I ask this question pretty frequently, and get lots and lots of smart answers, but none that really satisfy.
What is the definition of protagonist?
Can we come up with a simple, concise definition? Every time I try, I come up with reasons that the definition fails.
If we define the protagonist as "the character we root for," then this presumes that the protagonist's goals are always worthy. In the case of tragedies, they frequently are not. Really, did anyone actually want Oedipus to marry Jocasta?
If we define the protagonist as "the character in active pursuit of a goal," then this eliminates an entire class of protagonists whose only true goal is to preserve the status quo. Think of thrillers. Think of a bodyguard hero. His goal? To have nothing change. The antagonist -- the bad guy with an ax to grind and bullets to spare -- is the one who sets the plot in motion by setting a goal of killing the bodyguard's protectee.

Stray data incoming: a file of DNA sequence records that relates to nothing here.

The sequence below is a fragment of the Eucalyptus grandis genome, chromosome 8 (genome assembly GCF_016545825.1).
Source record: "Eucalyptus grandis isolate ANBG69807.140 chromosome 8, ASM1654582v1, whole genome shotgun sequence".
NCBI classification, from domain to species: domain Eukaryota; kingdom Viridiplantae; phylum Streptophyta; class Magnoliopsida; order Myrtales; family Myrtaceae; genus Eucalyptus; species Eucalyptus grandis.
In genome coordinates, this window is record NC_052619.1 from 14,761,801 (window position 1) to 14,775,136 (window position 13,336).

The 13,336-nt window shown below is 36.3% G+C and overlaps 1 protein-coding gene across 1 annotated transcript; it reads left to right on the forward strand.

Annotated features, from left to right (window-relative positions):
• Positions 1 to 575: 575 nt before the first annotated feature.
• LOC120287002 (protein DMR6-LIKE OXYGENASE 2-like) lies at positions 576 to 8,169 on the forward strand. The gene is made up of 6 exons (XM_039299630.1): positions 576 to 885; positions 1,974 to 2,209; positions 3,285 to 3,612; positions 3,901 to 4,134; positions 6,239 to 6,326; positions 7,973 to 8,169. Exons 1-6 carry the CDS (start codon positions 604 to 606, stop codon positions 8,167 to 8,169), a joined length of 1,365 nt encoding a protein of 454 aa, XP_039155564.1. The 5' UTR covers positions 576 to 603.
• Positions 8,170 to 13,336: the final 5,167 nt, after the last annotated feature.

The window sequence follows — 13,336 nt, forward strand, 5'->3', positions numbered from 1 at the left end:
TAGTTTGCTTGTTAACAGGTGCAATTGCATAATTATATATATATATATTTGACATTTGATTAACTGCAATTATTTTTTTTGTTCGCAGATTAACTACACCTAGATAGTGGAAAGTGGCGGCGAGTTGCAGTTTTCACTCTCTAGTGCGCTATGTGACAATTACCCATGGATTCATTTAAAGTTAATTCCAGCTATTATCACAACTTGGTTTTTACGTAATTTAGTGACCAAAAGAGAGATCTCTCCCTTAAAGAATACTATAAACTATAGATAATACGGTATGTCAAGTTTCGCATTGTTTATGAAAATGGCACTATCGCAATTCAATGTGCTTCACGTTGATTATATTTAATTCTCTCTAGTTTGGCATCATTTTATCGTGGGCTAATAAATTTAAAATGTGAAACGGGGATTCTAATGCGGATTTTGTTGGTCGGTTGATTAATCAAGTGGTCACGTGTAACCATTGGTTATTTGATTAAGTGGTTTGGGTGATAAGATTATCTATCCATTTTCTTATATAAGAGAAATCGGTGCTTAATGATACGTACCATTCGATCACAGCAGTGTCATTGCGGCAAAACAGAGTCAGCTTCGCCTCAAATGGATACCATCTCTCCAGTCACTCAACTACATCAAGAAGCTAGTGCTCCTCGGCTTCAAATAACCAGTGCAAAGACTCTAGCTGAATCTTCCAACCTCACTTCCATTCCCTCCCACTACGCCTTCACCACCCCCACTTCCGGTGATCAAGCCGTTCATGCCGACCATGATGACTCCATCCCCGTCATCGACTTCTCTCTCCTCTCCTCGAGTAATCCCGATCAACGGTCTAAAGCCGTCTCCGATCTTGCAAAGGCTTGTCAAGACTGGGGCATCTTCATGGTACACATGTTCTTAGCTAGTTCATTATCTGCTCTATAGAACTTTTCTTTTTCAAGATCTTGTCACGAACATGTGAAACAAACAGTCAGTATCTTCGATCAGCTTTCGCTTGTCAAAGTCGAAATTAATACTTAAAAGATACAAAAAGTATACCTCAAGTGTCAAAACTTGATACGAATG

If we define the protagonist as "the character on the stage or on the page most frequently," then ancient pieces with narrators and choruses get a bit muddled.
If we define the protagonist as "the character with the most central role in the plot," then what on earth do we do with ensemble pieces? Really, who was the protagonist in Crash? In The Big Chill?
And then there's romance. Can a story ever really have two protagonists?
I'm throwing this out there as food for thought and because I'd like to hear what everyone thinks. We've got some smart people hanging around this little blog.